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A Movie a Day, Day Nine: Micmacs

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A Movie a Day, Day Nine: <em>Micmacs</em>

If Terry Gilliam and Charlie Chaplin had had a love child in France, he might have grown up to be Jean-Pierre Jeunet. The director’s latest film, Micmacs, is another Gilliamesque mishmash of complicated but retro gadgets, stylized environments, sight gags, and fey little stories-within-stories, all acted in an exaggerated style that hasn’t been seen—or missed—much since the silent era. I liked that combination in Amélie, a piquant little piece about making the most of your life, and I loved it in A Very Long Engagement, where the antic tone was leavened by the gravity of the war scenes and the emotional heft of the love story. But it doesn’t do it for me in Micmacs, a clunkily connected series of whimsical set pieces intended to convey a serious anti-warmongering message.

It starts well. A beautifully executed montage introduces our hero, Bazil (Dany Boon), without a word. Here and throughout the film, artfully orchestrated sounds do a lot to establish context and convey meaning, as Jeunet and his crew play with the full box of tools available to them like an overgrown Talented and Gifted class. After an accident loses him his job and leaves him homeless, Bazil befriends a cheerily communal band of losers and loners who live under an overpass, in a cave-like dwelling made of scrap metal. As soon as they learn that Bazil is out to take revenge on a pair of arms dealers (one of the dealers manufactured a landmine that killed his father, and the other made a bullet that almost killed him), they’re in. And we’re off, heading for a series of elaborate set pieces as the motley misfits outsmart the bad guys.

In the press notes, Jeunet says he based Bazil’s friends on the characters in Toy Story, giving each “a character trait, something distinctive that serves the story.” Of course, Toy Story is hardly the only movie to employ that action-movie cliché of the band of brothers (and occasional sisters) with one essential quirk apiece, but the comparison seems apt, since these characters feel a little like action figures.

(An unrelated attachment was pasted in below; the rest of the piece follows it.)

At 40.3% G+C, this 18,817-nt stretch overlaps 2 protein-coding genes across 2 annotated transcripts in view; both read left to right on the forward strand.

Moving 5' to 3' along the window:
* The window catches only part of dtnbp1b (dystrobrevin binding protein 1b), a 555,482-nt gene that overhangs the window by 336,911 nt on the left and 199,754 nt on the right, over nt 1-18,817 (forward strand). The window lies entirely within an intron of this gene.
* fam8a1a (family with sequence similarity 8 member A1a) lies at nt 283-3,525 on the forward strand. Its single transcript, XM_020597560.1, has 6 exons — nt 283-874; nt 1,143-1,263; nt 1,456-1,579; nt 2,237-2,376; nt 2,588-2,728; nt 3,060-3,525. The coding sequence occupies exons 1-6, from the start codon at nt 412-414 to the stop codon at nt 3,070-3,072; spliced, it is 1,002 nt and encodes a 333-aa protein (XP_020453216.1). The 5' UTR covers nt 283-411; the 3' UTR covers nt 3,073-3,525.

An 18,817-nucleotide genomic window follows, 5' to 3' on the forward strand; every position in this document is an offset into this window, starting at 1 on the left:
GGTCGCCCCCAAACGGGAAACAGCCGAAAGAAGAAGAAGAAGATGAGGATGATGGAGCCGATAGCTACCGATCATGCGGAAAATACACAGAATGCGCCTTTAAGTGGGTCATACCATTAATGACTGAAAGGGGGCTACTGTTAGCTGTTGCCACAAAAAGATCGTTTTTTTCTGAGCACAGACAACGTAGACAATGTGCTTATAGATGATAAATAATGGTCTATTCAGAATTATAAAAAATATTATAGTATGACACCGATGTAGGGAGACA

Jeunet directs his actors to hit their lines and work their faces hard. That sits better on some than others, getting tiresome fast in the contortionist (Julie Ferrier) who falls for Bazil. Ferrier is near 40 and looks it, so it’s a little grotesque to see her act like a tomboy tween in the throes of her first big crush, picking puerile fights with Bazil just to get his attention. The bad guys are too comically exaggerated to feel truly evil. Bad in every way (they torment their employees, and they’re nasty to their own kin), they too have one quirk apiece. Jeunet says in the press notes that he got interested in doing something about war profiteers after frequenting a restaurant where some of the other regulars were arms dealers. They had, he notes, “nice-looking faces.” This might have been a more interesting movie if he could have gotten some of that shading into his characters.

But Micmacs is not in the subtlety business. This is the kind of movie where homemade stand for integrity; mint-condition signifies soullessness; and just about any trick good enough to be used once is good enough to be repeated.

Bazil’s light touch, mournful but sympathetic face, and periodic sampling of various acting styles make him appealing and keep his character, who is only slightly more developed than the others, from losing our interest. But the best part of Micmacs is its elaborate sets and moody cinematography—and those brilliant sound effects, of course. After a while, I stopped caring what happened next and started just admiring the effects, like a kid sneaking off to explore the stuff backstage while the play meanders on without her.

Elise Nakhnikian has been writing about movies since the best way to learn about them was through alternative weeklies. She is currently the movie reviewer for TimeOFF. She also has her own blog, Girls Can Play, and a Twitter account.